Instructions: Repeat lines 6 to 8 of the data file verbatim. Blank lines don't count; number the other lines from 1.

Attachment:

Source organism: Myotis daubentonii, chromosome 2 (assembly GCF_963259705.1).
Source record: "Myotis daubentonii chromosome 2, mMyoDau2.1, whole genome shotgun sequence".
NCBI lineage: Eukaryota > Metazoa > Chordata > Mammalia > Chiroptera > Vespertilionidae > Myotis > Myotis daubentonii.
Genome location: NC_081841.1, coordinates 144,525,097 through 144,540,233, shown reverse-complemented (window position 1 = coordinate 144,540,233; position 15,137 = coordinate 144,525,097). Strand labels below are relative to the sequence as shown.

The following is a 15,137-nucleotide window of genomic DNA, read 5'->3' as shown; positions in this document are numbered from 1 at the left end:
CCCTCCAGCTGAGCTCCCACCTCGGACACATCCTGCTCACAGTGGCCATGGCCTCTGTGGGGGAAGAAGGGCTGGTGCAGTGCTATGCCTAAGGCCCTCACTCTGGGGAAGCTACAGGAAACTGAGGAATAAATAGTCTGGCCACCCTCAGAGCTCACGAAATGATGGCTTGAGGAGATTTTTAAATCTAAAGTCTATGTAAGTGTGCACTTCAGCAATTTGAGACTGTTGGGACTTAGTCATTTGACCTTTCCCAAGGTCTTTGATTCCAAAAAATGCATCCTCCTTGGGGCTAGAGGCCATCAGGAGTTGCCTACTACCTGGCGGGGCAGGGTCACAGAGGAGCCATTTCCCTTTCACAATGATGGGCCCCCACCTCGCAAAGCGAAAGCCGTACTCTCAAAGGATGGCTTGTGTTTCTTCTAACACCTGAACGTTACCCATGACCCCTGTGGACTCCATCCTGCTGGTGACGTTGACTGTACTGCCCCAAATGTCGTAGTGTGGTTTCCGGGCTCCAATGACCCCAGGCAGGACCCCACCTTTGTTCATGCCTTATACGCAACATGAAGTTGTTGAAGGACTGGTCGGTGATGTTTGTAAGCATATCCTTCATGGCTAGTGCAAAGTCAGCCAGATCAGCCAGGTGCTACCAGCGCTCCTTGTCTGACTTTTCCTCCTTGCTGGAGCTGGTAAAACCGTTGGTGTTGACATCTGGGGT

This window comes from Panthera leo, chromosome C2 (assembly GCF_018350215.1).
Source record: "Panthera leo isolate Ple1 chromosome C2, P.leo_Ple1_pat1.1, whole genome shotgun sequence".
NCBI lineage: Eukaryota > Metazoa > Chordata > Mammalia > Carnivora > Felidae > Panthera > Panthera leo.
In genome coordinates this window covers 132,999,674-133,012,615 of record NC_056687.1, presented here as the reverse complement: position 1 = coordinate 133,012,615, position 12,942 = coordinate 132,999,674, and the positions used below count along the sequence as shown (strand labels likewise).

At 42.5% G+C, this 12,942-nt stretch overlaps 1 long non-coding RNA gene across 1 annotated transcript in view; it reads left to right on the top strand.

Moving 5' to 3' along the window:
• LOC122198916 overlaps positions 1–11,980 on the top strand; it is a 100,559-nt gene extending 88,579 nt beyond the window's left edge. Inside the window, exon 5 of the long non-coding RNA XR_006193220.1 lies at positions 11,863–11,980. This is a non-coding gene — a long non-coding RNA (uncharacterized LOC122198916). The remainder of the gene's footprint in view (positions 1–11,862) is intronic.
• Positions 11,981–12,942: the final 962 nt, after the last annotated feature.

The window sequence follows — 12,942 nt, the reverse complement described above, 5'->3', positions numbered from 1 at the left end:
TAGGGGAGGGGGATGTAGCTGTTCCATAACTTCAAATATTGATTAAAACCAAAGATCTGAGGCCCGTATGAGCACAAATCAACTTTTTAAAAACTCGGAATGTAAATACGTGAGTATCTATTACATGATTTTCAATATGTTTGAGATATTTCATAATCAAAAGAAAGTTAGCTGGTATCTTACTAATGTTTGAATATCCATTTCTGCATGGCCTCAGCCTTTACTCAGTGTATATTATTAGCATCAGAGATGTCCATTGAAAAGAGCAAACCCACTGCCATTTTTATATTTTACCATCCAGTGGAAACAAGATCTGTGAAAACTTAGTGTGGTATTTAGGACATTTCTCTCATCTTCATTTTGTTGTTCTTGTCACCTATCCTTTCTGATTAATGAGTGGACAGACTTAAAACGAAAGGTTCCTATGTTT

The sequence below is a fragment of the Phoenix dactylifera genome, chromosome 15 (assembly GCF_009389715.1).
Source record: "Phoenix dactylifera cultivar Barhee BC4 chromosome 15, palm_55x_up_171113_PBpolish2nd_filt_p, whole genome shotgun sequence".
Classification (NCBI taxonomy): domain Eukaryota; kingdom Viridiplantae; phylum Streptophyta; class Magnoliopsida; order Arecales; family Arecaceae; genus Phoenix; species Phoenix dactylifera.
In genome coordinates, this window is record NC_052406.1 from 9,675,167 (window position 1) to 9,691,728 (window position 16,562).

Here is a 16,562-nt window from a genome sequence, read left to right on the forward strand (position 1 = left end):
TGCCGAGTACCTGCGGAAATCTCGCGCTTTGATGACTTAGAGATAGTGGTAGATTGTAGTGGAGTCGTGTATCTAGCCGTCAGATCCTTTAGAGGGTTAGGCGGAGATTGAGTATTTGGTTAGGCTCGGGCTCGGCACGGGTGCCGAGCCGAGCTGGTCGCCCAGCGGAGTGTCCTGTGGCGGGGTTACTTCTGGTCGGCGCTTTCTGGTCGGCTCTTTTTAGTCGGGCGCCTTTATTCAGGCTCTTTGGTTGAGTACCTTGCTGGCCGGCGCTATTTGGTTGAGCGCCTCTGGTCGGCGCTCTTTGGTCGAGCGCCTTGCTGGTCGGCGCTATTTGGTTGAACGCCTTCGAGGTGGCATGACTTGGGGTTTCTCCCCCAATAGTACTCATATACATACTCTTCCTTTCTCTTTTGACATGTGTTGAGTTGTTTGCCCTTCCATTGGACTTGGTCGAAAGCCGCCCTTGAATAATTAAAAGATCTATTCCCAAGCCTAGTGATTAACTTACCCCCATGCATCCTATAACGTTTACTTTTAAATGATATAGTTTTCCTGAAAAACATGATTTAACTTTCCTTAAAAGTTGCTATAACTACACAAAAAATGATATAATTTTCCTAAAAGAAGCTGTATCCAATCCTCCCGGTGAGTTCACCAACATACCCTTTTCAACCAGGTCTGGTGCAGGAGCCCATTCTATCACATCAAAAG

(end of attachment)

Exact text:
CCCTCCAGCTGAGCTCCCACCTCGGACACATCCTGCTCACAGTGGCCATGGCCTCTGTGGGGGAAGAAGGGCTGGTGCAGTGCTATGCCTAAGGCCCTCACTCTGGGGAAGCTACAGGAAACTGAGGAATAAATAGTCTGGCCACCCTCAGAGCTCACGAAATGATGGCTTGAGGAGATTTTTAAATCTAAAGTCTATGTAAGTGTGCACTTCAGCAATTTGAGACTGTTGGGACTTAGTCATTTGACCTTTCCCAAGGTCTTTGATTCCAAAAAATGCATCCTCCTTGGGGCTAGAGGCCATCAGGAGTTGCCTACTACCTGGCGGGGCAGGGTCACAGAGGAGCCATTTCCCTTTCACAATGATGGGCCCCCACCTCGCAAAGCGAAAGCCGTACTCTCAAAGGATGGCTTGTGTTTCTTCTAACACCTGAACGTTACCCATGACCCCTGTGGACTCCATCCTGCTGGTGACGTTGACTGTACTGCCCCAAATGTCGTAGTGTGGTTTCCGGGCTCCAATGACCCCAGGCAGGACCCCACCTTTGTTCATGCCTTATACGCAACATGAAGTTGTTGAAGGACTGGTCGGTGATGTTTGTAAGCATATCCTTCATGGCTAGTGCAAAGTCAGCCAGATCAGCCAGGTGCTACCAGCGCTCCTTGTCTGACTTTTCCTCCTTGCTGGAGCTGGTAAAACCGTTGGTGTTGACATCTGGGGT

This window comes from Panthera leo, chromosome C2 (assembly GCF_018350215.1).
Source record: "Panthera leo isolate Ple1 chromosome C2, P.leo_Ple1_pat1.1, whole genome shotgun sequence".